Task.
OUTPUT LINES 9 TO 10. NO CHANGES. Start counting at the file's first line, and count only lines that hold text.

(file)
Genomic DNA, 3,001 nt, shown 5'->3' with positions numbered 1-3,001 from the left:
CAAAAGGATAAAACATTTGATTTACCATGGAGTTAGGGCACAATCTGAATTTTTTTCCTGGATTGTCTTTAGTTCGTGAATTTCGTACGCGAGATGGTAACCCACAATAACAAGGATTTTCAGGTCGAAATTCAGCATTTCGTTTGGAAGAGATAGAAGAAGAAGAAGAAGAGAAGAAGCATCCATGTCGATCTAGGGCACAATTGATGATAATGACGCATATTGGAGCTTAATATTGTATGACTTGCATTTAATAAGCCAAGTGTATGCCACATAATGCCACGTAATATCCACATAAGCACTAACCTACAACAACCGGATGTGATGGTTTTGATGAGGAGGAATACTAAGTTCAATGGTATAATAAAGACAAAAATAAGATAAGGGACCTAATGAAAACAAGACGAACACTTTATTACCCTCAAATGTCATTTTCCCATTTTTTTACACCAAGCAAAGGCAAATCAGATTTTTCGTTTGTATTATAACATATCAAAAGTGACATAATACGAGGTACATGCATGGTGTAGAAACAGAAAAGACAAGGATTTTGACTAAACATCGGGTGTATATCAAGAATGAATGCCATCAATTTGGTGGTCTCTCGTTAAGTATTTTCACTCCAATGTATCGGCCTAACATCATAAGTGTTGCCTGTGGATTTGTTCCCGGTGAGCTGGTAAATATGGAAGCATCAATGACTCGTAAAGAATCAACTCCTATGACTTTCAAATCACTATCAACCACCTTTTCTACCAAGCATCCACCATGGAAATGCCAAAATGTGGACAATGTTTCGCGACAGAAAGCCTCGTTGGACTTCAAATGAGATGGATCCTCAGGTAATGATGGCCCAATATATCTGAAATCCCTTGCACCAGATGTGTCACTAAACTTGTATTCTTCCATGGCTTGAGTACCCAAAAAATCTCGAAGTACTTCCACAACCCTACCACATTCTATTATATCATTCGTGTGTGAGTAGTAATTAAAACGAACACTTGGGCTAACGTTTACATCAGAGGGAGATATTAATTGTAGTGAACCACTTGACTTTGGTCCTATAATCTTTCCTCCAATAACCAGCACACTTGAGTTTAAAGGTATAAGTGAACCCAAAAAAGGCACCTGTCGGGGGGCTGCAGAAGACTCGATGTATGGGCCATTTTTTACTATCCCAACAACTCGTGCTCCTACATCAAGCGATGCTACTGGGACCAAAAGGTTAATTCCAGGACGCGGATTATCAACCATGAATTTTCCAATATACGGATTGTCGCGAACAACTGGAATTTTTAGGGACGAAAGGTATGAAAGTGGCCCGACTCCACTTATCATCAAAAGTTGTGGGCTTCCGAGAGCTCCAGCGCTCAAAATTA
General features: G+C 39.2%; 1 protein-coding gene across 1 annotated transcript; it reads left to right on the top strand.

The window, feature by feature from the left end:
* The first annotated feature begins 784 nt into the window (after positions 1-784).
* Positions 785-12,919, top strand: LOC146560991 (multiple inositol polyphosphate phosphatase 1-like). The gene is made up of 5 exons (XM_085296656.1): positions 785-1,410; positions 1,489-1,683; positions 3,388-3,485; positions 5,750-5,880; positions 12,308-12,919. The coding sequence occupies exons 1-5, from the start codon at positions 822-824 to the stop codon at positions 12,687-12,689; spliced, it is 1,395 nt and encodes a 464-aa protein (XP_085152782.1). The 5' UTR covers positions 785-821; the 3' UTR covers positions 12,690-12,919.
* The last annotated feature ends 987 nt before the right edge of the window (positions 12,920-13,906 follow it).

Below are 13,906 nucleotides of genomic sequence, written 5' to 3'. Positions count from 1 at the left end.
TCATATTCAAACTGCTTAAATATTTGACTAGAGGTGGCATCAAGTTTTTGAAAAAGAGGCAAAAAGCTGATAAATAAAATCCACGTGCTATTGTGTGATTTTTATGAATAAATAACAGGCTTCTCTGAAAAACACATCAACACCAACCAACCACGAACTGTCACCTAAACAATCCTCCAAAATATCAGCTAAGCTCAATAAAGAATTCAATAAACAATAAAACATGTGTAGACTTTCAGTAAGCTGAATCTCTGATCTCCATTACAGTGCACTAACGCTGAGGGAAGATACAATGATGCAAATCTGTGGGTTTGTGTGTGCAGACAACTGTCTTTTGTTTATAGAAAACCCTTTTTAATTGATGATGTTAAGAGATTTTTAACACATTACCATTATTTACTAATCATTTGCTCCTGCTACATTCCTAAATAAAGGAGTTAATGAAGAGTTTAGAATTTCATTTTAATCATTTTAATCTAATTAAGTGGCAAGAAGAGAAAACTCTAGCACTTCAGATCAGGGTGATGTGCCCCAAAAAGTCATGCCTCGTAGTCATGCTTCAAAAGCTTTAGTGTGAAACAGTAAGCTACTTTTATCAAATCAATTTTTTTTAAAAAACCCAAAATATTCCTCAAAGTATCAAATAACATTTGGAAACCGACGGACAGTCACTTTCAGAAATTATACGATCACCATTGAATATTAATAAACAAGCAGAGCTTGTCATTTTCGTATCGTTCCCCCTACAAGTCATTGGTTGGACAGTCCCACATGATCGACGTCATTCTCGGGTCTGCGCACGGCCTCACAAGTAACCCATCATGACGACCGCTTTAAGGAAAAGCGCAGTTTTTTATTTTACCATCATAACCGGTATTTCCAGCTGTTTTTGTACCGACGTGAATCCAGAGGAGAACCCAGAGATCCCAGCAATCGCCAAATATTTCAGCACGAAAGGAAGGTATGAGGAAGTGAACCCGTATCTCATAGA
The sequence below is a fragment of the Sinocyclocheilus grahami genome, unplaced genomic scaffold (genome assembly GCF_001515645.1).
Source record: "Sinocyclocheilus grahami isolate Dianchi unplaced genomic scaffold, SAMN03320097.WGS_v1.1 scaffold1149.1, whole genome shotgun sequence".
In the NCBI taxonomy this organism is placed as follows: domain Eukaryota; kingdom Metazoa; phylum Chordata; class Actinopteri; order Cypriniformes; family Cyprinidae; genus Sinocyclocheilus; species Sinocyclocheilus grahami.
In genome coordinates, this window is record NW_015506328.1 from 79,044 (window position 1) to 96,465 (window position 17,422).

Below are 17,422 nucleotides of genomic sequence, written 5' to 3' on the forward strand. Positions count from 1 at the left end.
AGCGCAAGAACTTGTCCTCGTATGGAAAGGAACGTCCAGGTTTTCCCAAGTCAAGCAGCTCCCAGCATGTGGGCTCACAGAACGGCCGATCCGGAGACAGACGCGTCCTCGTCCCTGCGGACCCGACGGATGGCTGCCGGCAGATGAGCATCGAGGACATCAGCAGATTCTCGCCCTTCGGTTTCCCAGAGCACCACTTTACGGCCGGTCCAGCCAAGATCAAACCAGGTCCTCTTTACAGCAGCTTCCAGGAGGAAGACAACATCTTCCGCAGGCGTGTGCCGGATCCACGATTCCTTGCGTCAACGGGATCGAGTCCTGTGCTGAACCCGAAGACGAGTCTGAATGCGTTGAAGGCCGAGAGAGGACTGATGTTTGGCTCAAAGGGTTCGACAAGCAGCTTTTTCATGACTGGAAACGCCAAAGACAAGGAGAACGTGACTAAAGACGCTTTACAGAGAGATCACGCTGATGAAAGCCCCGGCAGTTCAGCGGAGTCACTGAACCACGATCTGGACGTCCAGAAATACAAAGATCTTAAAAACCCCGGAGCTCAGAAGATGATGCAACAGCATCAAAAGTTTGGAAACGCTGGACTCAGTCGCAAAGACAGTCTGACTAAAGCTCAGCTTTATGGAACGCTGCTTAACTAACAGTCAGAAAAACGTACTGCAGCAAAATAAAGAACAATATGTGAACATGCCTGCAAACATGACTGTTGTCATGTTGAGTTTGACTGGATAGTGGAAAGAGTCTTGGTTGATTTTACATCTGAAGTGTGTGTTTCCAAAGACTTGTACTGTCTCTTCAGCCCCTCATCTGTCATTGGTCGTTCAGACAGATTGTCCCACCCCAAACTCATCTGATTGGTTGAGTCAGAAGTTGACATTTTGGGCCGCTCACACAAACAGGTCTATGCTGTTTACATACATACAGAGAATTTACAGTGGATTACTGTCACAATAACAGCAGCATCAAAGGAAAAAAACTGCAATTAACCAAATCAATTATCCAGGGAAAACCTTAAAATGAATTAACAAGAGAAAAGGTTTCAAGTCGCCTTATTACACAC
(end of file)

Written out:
TCATATTCAAACTGCTTAAATATTTGACTAGAGGTGGCATCAAGTTTTTGAAAAAGAGGCAAAAAGCTGATAAATAAAATCCACGTGCTATTGTGTGATTTTTATGAATAAATAACAGGCTTCTCTGAAAAACACATCAACACCAACCAACCACGAACTGTCACCTAAACAATCCTCCAAAATATCAGCTAAGCTCAATAAAGAATTCAATAAACAATAAAACATGTGTAGACTTTCAGTAAGCTGAATCTCTGATCTCCATTACAGTGCACTAACGCTGAGGGAAGATACAATGATGCAAATCTGTGGGTTTGTGTGTGCAGACAACTGTCTTTTGTTTATAGAAAACCCTTTTTAATTGATGATGTTAAGAGATTTTTAACACATTACCATTATTTACTAATCATTTGCTCCTGCTACATTCCTAAATAAAGGAGTTAATGAAGAGTTTAGAATTTCATTTTAATCATTTTAATCTAATTAAGTGGCAAGAAGAGAAAACTCTAGCACTTCAGATCAGGGTGATGTGCCCCAAAAAGTCATGCCTCGTAGTCATGCTTCAAAAGCTTTAGTGTGAAACAGTAAGCTACTTTTATCAAATCAATTTTTTTTAAAAAACCCAAAATATTCCTCAAAGTATCAAATAACATTTGGAAACCGACGGACAGTCACTTTCAGAAATTATACGATCACCATTGAATATTAATAAACAAGCAGAGCTTGTCATTTTCGTATCGTTCCCCCTACAAGTCATTGGTTGGACAGTCCCACATGATCGACGTCATTCTCGGGTCTGCGCACGGCCTCACAAGTAACCCATCATGACGACCGCTTTAAGGAAAAGCGCAGTTTTTTATTTTACCATCATAACCGGTATTTCCAGCTGTTTTTGTACCGACGTGAATCCAGAGGAGAACCCAGAGATCCCAGCAATCGCCAAATATTTCAGCACGAAAGGAAGGTATGAGGAAGTGAACCCGTATCTCATAGA
The sequence below is a fragment of the Sinocyclocheilus grahami genome, unplaced genomic scaffold (genome assembly GCF_001515645.1).